Many of my fondest childhood memories revolve around visiting my grandma’s house in Tennessee. She raised animals and had a huge garden and my sisters and I loved helping out by picking our dinner from the vine and keeping the animals entertained. I have my own children now and I try to keep them in touch with nature and their food supply through gardening, backyard chickens, and visiting orchards. Unfortunately, many children today have no idea where their food comes from. If you asked your children what french fries are made of would they know? What about bacon? Whether the answer is yes or no, I highly recommend taking your child to visit a working farm.
We have visited many farms and dairies in the past year or so, from big to small, corporate to family-owned. We have learned that our food gets to our table in a variety of ways and after much work and care. My favorite farm outing occurred this month when I got to visit the Bill Kerr Dairy in Buckeye Arizona at the invitation of the Dairy Council of Arizona. It was a fun and educational experience and my first time on a working farm owned by a family who lived there and worked on the farm. Let me share some of what I learned from Wes Kerr, 4th generation dairy farmer.
I live in Arizona and we are lucky to have low milk prices and many local dairies. Maybe one reason for that is, according to Wes Kerr, Arizona is one of the easiest places to grow alfalfa, a staple in the diet of a cow. It takes just 48 hours for the milk to get from cow to the store. Think about that. The cow is milked, the milk is picked up and transported to the processing facility, processed, and delivered to the store, in just 48 hours. I can not even get my laundry folded in 48 hours sometimes.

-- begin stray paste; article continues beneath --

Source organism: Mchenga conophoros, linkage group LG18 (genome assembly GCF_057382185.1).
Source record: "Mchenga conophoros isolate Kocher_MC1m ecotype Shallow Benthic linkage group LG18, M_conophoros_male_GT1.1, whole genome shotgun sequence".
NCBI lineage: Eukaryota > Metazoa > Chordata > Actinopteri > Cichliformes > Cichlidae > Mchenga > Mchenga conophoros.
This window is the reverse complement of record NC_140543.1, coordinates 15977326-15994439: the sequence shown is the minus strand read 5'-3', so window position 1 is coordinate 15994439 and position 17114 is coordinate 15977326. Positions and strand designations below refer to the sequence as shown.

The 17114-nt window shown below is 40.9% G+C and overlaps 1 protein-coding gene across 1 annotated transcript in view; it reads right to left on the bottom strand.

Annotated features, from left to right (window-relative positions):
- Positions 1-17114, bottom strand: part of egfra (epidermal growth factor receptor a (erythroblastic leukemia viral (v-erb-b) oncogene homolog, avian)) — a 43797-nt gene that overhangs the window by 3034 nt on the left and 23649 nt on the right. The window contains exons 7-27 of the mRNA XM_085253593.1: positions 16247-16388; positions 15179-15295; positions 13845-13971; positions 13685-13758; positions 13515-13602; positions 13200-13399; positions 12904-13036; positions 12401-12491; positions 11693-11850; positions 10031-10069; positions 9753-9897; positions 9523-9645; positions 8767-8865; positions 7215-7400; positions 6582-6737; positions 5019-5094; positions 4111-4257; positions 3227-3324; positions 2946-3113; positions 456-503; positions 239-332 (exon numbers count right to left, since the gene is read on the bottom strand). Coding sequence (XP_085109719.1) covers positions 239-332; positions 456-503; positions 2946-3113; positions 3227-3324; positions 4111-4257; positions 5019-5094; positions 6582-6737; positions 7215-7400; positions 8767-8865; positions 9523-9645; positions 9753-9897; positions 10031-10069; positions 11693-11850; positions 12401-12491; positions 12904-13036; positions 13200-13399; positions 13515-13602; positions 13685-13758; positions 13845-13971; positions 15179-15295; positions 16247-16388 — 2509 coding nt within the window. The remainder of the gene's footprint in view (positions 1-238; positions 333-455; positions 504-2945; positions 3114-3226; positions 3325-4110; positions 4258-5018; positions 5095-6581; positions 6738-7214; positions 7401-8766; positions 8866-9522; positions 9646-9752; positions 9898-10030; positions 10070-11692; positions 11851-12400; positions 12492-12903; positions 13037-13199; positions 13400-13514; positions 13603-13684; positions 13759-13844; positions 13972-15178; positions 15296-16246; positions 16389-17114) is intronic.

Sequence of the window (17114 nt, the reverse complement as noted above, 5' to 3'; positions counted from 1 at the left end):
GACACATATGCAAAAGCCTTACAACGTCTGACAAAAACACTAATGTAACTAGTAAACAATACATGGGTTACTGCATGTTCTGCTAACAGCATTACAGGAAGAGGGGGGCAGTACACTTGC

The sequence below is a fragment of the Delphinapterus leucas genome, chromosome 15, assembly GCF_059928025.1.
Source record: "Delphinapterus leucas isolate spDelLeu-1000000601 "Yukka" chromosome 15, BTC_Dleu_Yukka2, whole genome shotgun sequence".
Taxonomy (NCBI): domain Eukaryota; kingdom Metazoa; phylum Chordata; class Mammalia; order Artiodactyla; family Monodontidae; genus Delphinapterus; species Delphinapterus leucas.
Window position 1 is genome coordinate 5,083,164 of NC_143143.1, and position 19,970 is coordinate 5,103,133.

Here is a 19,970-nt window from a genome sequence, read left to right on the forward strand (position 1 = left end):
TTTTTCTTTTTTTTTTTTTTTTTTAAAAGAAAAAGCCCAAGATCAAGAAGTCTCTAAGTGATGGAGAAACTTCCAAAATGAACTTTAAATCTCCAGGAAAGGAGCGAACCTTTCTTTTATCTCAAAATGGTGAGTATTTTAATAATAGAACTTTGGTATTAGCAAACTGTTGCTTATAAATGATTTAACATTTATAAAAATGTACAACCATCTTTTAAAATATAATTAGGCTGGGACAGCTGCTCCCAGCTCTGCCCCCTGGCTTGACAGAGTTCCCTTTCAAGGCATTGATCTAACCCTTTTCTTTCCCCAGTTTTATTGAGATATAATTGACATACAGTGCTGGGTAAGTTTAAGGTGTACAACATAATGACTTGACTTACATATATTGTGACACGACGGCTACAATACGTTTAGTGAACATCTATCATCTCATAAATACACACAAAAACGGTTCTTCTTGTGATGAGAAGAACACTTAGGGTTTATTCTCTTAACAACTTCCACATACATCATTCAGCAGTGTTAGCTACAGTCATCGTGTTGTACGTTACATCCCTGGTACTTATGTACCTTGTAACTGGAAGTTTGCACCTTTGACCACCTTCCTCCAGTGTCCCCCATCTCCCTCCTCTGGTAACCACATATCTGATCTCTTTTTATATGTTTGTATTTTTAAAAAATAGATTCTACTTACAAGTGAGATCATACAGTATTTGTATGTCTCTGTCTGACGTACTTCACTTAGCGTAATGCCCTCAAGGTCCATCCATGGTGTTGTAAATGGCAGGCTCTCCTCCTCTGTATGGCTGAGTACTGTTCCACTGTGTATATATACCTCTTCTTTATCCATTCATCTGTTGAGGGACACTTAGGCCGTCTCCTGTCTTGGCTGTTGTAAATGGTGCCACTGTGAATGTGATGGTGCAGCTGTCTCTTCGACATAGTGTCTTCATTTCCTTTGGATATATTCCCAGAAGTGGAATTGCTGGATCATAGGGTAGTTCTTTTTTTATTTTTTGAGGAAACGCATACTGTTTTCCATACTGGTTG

I always pictured cows being forced into stalls and reluctantly giving milk so I was pleasantly surprised to see the cows independently walk into the stall to give milk. Each teat is cleaned and dried before the milking begins. It was actually quite peaceful in here, for both cows and humans. The milk goes into storage, awaiting pickup, and is always kept nice and cold. I just love silos. They remind me of traditional America.
One of the most thought-provoking parts of the tour was Wes Kerr’s question and answer session which covered many aspects of dairy farming, from food safety to conventional farming versus oraganic farming. Wes is a big advocate for GMOs and for merging science with traditional farming methods in order to produce more food at a lower price to make your food more affordable and available. For example, he is growing Round-Up resistant alfalfa so that he can feed his cows more affordably and not have to worry about weeds choking out his harvest.
I am all about balance and I have really started to shirk this whole idea that there is only one right way to see things when discussing food safety. There are some items I have chosen to buy organic, and others I do not. I do not have the grocery budget to spend $7 on a pint of organic strawberries. I think the organic movement has helped some, especially those with food allergies, but I think it has also laid a bit of a guilt trip on moms who cannot afford to go organic. I dislike pesticides and herbicides, but I use them when I need them. If I did not, my plants might die off. People who abhor chemical intervention in farming often site the reason for the development of pesticides as greed, but maybe that is because they have never lived through a famine caused by locust infestation or failed crops. Regardless of how you feel about this debate, hopefully we can all just agree to let people make their own choices.
The cows at Bill Kerr Dairy are happy and friendly. While Wes spoke, a group of them ran over to say hello. They lined up and listened attentively.
Whether you visit a dairy farm, orchard, or some other part of the food supply cycle, I encourage you to get out there and get your kiddos involved and knowledgeable about where their food comes from. There are so many reasons why you should take your kiddos to a working farm. It is not just educational, it is fun!
Disclaimer: I was provided the opportunity to visit this farm through a campaign with Blended Extended. I was not compensated and all opinions are my own. #AZmilk #BlendedConf